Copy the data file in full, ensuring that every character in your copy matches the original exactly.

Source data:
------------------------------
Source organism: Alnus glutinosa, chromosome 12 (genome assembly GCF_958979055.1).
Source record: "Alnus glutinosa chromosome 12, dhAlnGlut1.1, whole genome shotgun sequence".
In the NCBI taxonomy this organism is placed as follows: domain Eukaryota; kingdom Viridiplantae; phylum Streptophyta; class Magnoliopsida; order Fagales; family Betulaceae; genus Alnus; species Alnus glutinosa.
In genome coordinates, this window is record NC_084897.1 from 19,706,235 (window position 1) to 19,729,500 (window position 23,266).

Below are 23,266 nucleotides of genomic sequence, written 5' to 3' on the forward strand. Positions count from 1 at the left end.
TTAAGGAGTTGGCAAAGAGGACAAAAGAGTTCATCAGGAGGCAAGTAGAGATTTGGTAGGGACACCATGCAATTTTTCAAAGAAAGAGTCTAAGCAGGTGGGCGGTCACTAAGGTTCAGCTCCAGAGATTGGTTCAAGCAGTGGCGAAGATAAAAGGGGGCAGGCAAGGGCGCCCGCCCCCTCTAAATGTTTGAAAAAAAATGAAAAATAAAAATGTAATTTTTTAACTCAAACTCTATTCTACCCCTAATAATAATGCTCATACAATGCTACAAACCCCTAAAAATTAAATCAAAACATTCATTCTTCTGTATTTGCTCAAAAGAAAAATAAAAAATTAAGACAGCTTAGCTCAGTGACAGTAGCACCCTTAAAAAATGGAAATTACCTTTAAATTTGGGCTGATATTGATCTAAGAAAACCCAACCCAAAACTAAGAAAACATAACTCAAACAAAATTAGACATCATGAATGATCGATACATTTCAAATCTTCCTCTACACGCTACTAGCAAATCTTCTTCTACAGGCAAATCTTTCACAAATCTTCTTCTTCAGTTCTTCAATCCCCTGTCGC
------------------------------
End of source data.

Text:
Source organism: Alnus glutinosa, chromosome 12 (genome assembly GCF_958979055.1).
Source record: "Alnus glutinosa chromosome 12, dhAlnGlut1.1, whole genome shotgun sequence".
In the NCBI taxonomy this organism is placed as follows: domain Eukaryota; kingdom Viridiplantae; phylum Streptophyta; class Magnoliopsida; order Fagales; family Betulaceae; genus Alnus; species Alnus glutinosa.
In genome coordinates, this window is record NC_084897.1 from 19,706,235 (window position 1) to 19,729,500 (window position 23,266).

Below are 23,266 nucleotides of genomic sequence, written 5' to 3' on the forward strand. Positions count from 1 at the left end.
TTAAGGAGTTGGCAAAGAGGACAAAAGAGTTCATCAGGAGGCAAGTAGAGATTTGGTAGGGACACCATGCAATTTTTCAAAGAAAGAGTCTAAGCAGGTGGGCGGTCACTAAGGTTCAGCTCCAGAGATTGGTTCAAGCAGTGGCGAAGATAAAAGGGGGCAGGCAAGGGCGCCCGCCCCCTCTAAATGTTTGAAAAAAAATGAAAAATAAAAATGTAATTTTTTAACTCAAACTCTATTCTACCCCTAATAATAATGCTCATACAATGCTACAAACCCCTAAAAATTAAATCAAAACATTCATTCTTCTGTATTTGCTCAAAAGAAAAATAAAAAATTAAGACAGCTTAGCTCAGTGACAGTAGCACCCTTAAAAAATGGAAATTACCTTTAAATTTGGGCTGATATTGATCTAAGAAAACCCAACCCAAAACTAAGAAAACATAACTCAAACAAAATTAGACATCATGAATGATCGATACATTTCAAATCTTCCTCTACACGCTACTAGCAAATCTTCTTCTACAGGCAAATCTTTCACAAATCTTCTTCTTCAGTTCTTCAATCCCCTGTCGC